The Food and Drug Administration discovered traces of listeria bacteria in 19 of the 89 ice cream making facilities it inspected in 2016 and 2017.
The federal agency announced on Wednesday that its findings have led to the closure of one manufacturer and a series of product recalls.
Listeriosis is a serious illness often caused by consuming food contaminated with the listeria bacteria. As many as 1,600 people contract listeriosis every year, with an estimated 260 of them dying because of the infection.
Bacterial Contaminations In Ice Cream Factories
The FDA inspections were launched in 2016, following several ice cream products that were recalled over the past three years. An ice cream maker was also linked to a listeriosis outbreak, which killed three people in 2015.
Aside from finding listeria monocytogenes in the manufacturing facilities, inspectors also detected evidence of salmonella at one of the sites.
"Although many of these facilities were adhering to good manufacturing practices, we did find that some were in violation of the law," explained Frank Yiannas, deputy commissioner for food policy and response at the FDA.
"These results serve as an important reminder to all food facilities distributing products in the US of the importance of complying with rules set forth to mitigate safety issues."
The agency said it wanted to find out what types of bacteria are making their way to ice cream products and whether manufacturers are taking the proper steps to keep their food safe for consumption.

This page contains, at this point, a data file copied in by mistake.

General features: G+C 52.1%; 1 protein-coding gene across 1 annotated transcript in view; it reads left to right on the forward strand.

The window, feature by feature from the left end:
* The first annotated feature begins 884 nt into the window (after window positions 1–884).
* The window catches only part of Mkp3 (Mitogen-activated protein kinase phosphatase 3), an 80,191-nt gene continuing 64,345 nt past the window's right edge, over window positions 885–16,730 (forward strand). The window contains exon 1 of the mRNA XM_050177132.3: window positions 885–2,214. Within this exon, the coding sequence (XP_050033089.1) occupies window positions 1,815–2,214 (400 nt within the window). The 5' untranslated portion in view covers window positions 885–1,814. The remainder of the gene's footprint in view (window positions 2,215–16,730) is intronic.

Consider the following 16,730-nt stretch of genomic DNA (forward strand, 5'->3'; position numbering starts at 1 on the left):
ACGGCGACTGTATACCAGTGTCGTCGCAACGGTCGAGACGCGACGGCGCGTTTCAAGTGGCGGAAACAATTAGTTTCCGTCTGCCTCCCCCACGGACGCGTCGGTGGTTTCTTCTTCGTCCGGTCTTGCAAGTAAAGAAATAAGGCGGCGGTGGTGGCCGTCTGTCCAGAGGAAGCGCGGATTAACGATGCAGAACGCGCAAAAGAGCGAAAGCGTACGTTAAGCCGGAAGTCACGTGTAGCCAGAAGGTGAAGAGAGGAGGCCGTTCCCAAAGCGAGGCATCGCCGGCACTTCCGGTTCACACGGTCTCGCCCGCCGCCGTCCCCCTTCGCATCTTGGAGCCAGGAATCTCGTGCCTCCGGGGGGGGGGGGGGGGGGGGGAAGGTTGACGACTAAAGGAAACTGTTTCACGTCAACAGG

In 2018, the FDA suspended the food facility registration of Working Cow Homemade, an ice cream maker based in St. Petersberg, Florida, for suspected listeria contamination.
However, the agency later lifted the suspension after the company decided to switch to distributing ice cream made by other manufacturers instead of making its own products.
Working Cow Homemade also voluntarily recalled some of its ice cream that were potentially contaminated with the bacteria, according to the FDA.
Nelson's Creamery issued its own product recall after one of its ice cream was found to contain the food additive soy lecithin, which the company allegedly failed to declare.
Other Cases Of Food Contamination
Earlier this month, the Centers for Disease Control and Prevention confirmed that eight people from four different states were sickened after consuming food contaminated with the listeria bacteria. The victims reportedly ate deli meats and cheeses bought from separate locations.
Chips Ahoy-maker Mondelēz Global recalled some of its products because of a baking mishap, which accidentally added solidified ingredients to its food items.
Public Interest Research Group, a non-profit consumer watchdog, said the number of food recalls in the United States has increased by as much as 10 percent between 2013 and 2018. These recalls mostly involved poultry and meat products believed to be contaminated with harmful bacteria.
Other products recalled in the past include breakfast cereal, cookies, fruits, and beer. Two of the most prominent cases of contamination involved salmonella found in ground beef and cereals and E. coli found in romaine lettuce.
PIRG said the increase in product recalls is a result of improved food contamination detection, courtesy of recent advancements in science and technology.